Audit, Control, Compliance

Week 1 Project

Preliminary Review of Enterprise IT

This week, your task for the final project is to research in the South University Online Library and the Internet to identify a case study of your choice with a pertinent IT/IS capability, either as an essential asset in support of your case study’s business mission or as an integral part of your case study’s critical mission.

Some examples could be a healthcare organization, such as a healthcare insurance company, a major hospital, or medical laboratory; an academic institution, such as a university or a professional institute; a commerce and transportation center, for example, a major airport or a maritime port; a transportation carrier, such as an airline company, a railroad company, or even a car transportation service; a network service provider, such as a telecommunications service carrier/provider, an Internet and voice digital service provider, or a cloud service provider; a major media organization, such as television network or a multimedia service operator; an industry firm that manufactures products, such as a computer products manufacturer, a car manufacturer, or a hardware manufacturer; a major retailer, for example, a food retailer, a home maintenance retailer, or clothing outlet; an entertainment complex, such as a hotel, a vacation resort, or a large recreation and entertainment complex; and a financial institution, for example, a banking system, a credit card service, or an investment trading service.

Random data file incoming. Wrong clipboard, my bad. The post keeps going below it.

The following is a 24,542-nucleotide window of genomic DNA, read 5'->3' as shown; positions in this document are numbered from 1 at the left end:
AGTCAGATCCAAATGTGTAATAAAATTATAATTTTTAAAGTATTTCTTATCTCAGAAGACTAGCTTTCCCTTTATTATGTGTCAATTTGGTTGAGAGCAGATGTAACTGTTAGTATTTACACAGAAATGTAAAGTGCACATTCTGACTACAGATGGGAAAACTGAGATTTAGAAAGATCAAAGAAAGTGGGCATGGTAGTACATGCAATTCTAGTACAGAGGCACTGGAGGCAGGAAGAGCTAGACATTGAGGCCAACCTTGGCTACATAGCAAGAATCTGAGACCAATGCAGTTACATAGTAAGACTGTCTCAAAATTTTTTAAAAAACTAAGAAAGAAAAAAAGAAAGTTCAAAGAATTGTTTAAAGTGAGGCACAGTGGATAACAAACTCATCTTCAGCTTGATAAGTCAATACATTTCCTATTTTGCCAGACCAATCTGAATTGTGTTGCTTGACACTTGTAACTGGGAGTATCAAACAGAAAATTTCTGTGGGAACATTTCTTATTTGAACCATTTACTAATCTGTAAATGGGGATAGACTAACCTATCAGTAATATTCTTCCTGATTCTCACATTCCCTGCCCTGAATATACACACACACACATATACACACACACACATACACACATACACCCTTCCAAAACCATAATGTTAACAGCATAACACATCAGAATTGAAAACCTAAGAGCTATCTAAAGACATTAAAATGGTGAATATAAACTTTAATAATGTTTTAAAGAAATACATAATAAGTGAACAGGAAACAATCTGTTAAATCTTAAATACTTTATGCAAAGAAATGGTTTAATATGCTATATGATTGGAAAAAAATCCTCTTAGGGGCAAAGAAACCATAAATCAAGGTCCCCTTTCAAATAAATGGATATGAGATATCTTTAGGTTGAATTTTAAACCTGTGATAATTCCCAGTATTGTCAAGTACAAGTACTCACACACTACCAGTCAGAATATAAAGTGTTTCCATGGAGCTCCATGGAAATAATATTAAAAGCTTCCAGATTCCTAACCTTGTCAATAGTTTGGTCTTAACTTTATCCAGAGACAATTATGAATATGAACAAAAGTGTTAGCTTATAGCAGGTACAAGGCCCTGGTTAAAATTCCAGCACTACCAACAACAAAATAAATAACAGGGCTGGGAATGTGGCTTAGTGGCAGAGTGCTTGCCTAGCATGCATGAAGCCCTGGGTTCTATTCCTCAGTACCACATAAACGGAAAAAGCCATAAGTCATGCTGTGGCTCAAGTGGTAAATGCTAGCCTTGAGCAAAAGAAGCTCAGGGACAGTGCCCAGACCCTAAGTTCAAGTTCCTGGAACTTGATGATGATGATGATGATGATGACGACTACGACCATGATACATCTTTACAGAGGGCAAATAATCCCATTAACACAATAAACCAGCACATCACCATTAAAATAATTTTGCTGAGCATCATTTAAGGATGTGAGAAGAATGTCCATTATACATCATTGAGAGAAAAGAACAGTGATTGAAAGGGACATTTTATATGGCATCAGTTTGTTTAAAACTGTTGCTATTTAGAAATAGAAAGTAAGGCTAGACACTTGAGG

The above are examples to guide you with your research, but you are not limited to these areas. It is important that you arrive at your own case study, based on your personal interests, and one that is well suited to explore from an IT/IS auditing perspective for this course. Some criteria that you should consider in arriving at your case study are listed below:

  1. Your case study may be based on an actual company, or organization, using facts from research, or it may be fictional. In either case, you will have to make a number of assumptions about your case study’s organizational system (principles, policies and frameworks, processes, organizational structures, culture, ethics and behavior, information, services, infrastructure and applications, people, skills, and competencies) to complement the facts from your research.
  2. Your case study must require a nontrivial underlying IT/IS as an essential capability for its operation. The IT/IS capability must be reasonably complex. One way to determine whether an IT/IS capability is reasonably complex is to think in terms of entities and relationships for your case study’s model. A reasonable IS complexity is at least ten entities and ten relationships. You may have to make assumptions to complement your facts.